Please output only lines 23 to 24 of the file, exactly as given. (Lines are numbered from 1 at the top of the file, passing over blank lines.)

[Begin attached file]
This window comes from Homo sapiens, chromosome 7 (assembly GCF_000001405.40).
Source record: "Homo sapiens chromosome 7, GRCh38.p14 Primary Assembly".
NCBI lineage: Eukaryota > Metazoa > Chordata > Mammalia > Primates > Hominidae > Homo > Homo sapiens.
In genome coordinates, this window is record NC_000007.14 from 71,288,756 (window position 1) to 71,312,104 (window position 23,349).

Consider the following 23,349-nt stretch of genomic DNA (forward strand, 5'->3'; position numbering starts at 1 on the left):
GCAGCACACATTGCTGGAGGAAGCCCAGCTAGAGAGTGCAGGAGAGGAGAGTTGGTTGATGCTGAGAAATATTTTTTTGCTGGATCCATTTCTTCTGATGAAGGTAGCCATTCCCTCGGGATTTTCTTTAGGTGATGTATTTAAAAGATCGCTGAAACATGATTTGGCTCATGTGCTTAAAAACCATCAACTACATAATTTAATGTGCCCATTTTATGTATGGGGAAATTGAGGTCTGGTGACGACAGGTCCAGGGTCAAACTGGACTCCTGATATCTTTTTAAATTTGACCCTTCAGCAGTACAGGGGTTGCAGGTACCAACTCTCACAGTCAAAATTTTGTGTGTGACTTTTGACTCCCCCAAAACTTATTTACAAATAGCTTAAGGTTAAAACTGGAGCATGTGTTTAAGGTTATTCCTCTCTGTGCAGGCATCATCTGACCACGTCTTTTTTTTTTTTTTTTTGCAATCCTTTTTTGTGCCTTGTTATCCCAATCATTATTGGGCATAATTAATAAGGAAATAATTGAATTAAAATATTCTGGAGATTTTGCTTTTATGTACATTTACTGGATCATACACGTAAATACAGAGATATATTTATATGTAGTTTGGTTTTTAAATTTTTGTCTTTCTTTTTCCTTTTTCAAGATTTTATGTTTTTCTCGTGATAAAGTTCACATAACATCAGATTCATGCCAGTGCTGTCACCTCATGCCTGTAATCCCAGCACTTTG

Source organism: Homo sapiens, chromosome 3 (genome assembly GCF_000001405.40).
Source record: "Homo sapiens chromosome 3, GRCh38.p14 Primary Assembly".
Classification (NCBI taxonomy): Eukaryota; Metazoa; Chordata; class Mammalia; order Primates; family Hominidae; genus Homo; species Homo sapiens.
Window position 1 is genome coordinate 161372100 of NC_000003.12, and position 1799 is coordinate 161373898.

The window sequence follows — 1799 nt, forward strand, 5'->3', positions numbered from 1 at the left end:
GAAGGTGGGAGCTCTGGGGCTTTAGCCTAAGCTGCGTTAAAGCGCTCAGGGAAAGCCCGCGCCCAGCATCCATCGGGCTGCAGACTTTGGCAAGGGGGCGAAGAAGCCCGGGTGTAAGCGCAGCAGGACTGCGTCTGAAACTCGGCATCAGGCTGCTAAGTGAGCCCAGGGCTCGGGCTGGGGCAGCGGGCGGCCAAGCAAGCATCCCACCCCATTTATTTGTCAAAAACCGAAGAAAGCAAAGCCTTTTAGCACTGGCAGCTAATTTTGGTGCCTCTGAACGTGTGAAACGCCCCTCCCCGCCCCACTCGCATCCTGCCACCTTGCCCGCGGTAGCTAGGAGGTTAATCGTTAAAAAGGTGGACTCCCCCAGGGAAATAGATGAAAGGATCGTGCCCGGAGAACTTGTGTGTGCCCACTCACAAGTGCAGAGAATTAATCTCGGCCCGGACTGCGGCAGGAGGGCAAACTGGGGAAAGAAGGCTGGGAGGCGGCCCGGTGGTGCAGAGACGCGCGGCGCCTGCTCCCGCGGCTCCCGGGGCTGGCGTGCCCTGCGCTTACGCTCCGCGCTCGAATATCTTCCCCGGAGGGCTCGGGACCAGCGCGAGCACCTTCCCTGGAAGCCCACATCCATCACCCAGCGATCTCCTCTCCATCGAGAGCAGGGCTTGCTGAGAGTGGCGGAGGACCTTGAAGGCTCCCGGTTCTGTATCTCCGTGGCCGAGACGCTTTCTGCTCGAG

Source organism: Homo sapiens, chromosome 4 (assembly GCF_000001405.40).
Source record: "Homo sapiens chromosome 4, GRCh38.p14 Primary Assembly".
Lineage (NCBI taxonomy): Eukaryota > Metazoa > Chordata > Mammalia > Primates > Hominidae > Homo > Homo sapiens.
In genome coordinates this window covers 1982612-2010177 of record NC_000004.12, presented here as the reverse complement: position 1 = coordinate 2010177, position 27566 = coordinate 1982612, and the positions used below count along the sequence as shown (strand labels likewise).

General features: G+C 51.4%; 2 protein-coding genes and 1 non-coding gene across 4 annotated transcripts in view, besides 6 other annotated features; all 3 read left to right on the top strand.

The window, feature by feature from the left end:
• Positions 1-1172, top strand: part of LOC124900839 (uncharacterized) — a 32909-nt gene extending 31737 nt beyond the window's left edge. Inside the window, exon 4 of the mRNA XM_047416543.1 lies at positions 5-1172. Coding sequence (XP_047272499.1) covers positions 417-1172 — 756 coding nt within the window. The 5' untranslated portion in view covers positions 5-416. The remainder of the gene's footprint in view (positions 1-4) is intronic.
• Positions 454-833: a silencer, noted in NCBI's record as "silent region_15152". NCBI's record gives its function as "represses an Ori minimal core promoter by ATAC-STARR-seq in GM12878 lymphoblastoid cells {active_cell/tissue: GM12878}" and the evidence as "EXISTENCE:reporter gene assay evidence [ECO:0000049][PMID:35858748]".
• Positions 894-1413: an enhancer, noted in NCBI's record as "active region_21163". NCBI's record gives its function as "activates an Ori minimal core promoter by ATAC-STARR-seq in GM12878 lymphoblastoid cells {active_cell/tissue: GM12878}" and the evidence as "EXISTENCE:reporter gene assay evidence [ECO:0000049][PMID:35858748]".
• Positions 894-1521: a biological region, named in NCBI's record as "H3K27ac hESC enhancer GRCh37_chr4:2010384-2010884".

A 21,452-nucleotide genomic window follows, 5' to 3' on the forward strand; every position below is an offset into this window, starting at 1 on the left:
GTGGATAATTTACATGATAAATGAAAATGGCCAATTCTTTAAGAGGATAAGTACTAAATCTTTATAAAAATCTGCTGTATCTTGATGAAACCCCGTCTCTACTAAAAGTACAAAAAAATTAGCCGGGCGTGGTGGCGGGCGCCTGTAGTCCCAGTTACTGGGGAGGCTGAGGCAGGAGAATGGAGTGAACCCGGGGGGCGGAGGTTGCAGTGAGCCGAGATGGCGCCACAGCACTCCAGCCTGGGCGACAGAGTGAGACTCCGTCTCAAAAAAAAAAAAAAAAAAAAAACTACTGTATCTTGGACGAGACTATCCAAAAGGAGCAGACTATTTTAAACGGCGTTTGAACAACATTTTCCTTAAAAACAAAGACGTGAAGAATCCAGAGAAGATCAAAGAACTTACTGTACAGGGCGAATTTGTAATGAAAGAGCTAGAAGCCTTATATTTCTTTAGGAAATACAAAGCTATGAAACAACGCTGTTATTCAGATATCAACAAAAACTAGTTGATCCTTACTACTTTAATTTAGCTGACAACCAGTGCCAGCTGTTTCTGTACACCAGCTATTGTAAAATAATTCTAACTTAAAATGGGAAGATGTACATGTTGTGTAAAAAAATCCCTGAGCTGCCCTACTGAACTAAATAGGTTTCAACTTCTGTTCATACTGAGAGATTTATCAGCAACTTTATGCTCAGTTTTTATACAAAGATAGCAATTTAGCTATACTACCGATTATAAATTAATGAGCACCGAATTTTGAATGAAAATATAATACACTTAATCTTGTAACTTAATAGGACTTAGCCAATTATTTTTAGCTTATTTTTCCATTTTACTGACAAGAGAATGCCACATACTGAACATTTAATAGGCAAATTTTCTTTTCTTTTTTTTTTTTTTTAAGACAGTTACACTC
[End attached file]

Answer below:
A 21,452-nucleotide genomic window follows, 5' to 3' on the forward strand; every position below is an offset into this window, starting at 1 on the left:
GTGGATAATTTACATGATAAATGAAAATGGCCAATTCTTTAAGAGGATAAGTACTAAATCTTTATAAAAATCTGCTGTATCTTGATGAAACCCCGTCTCTACTAAAAGTACAAAAAAATTAGCCGGGCGTGGTGGCGGGCGCCTGTAGTCCCAGTTACTGGGGAGGCTGAGGCAGGAGAATGGAGTGAACCCGGGGGGCGGAGGTTGCAGTGAGCCGAGATGGCGCCACAGCACTCCAGCCTGGGCGACAGAGTGAGACTCCGTCTCAAAAAAAAAAAAAAAAAAAAAACTACTGTATCTTGGACGAGACTATCCAAAAGGAGCAGACTATTTTAAACGGCGTTTGAACAACATTTTCCTTAAAAACAAAGACGTGAAGAATCCAGAGAAGATCAAAGAACTTACTGTACAGGGCGAATTTGTAATGAAAGAGCTAGAAGCCTTATATTTCTTTAGGAAATACAAAGCTATGAAACAACGCTGTTATTCAGATATCAACAAAAACTAGTTGATCCTTACTACTTTAATTTAGCTGACAACCAGTGCCAGCTGTTTCTGTACACCAGCTATTGTAAAATAATTCTAACTTAAAATGGGAAGATGTACATGTTGTGTAAAAAAATCCCTGAGCTGCCCTACTGAACTAAATAGGTTTCAACTTCTGTTCATACTGAGAGATTTATCAGCAACTTTATGCTCAGTTTTTATACAAAGATAGCAATTTAGCTATACTACCGATTATAAATTAATGAGCACCGAATTTTGAATGAAAATATAATACACTTAATCTTGTAACTTAATAGGACTTAGCCAATTATTTTTAGCTTATTTTTCCATTTTACTGACAAGAGAATGCCACATACTGAACATTTAATAGGCAAATTTTCTTTTCTTTTTTTTTTTTTTTAAGACAGTTACACTC